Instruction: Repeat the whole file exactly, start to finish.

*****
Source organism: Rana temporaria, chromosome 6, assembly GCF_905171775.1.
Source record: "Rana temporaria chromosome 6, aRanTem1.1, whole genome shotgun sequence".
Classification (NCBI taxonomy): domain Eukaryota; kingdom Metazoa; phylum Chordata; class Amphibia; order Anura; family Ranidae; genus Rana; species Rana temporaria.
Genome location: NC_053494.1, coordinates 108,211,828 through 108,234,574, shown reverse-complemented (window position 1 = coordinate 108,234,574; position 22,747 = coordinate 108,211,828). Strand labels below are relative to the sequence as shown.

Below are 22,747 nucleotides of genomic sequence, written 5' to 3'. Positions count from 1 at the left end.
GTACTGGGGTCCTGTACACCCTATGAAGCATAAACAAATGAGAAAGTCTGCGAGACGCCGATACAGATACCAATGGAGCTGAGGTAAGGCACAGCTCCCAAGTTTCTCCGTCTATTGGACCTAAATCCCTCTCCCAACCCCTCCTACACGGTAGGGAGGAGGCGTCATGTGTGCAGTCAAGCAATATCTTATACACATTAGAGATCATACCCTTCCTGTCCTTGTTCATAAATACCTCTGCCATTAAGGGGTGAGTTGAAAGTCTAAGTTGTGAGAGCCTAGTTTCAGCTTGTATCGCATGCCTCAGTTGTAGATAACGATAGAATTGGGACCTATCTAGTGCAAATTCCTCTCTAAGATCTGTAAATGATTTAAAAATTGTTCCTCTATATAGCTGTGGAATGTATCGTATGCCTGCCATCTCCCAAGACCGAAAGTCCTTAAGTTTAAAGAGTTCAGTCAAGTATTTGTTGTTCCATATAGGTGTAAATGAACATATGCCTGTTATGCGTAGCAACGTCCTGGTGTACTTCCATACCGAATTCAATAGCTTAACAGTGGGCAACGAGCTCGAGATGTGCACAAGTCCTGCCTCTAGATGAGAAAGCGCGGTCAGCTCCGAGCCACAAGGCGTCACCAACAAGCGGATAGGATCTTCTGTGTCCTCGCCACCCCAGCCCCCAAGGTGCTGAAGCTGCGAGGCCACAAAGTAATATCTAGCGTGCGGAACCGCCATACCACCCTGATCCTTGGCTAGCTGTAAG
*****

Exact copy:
Source organism: Rana temporaria, chromosome 6, assembly GCF_905171775.1.
Source record: "Rana temporaria chromosome 6, aRanTem1.1, whole genome shotgun sequence".
Classification (NCBI taxonomy): domain Eukaryota; kingdom Metazoa; phylum Chordata; class Amphibia; order Anura; family Ranidae; genus Rana; species Rana temporaria.
Genome location: NC_053494.1, coordinates 108,211,828 through 108,234,574, shown reverse-complemented (window position 1 = coordinate 108,234,574; position 22,747 = coordinate 108,211,828). Strand labels below are relative to the sequence as shown.

Below are 22,747 nucleotides of genomic sequence, written 5' to 3'. Positions count from 1 at the left end.
GTACTGGGGTCCTGTACACCCTATGAAGCATAAACAAATGAGAAAGTCTGCGAGACGCCGATACAGATACCAATGGAGCTGAGGTAAGGCACAGCTCCCAAGTTTCTCCGTCTATTGGACCTAAATCCCTCTCCCAACCCCTCCTACACGGTAGGGAGGAGGCGTCATGTGTGCAGTCAAGCAATATCTTATACACATTAGAGATCATACCCTTCCTGTCCTTGTTCATAAATACCTCTGCCATTAAGGGGTGAGTTGAAAGTCTAAGTTGTGAGAGCCTAGTTTCAGCTTGTATCGCATGCCTCAGTTGTAGATAACGATAGAATTGGGACCTATCTAGTGCAAATTCCTCTCTAAGATCTGTAAATGATTTAAAAATTGTTCCTCTATATAGCTGTGGAATGTATCGTATGCCTGCCATCTCCCAAGACCGAAAGTCCTTAAGTTTAAAGAGTTCAGTCAAGTATTTGTTGTTCCATATAGGTGTAAATGAACATATGCCTGTTATGCGTAGCAACGTCCTGGTGTACTTCCATACCGAATTCAATAGCTTAACAGTGGGCAACGAGCTCGAGATGTGCACAAGTCCTGCCTCTAGATGAGAAAGCGCGGTCAGCTCCGAGCCACAAGGCGTCACCAACAAGCGGATAGGATCTTCTGTGTCCTCGCCACCCCAGCCCCCAAGGTGCTGAAGCTGCGAGGCCACAAAGTAATATCTAGCGTGCGGAACCGCCATACCACCCTGATCCTTGGCTAGCTGTAAG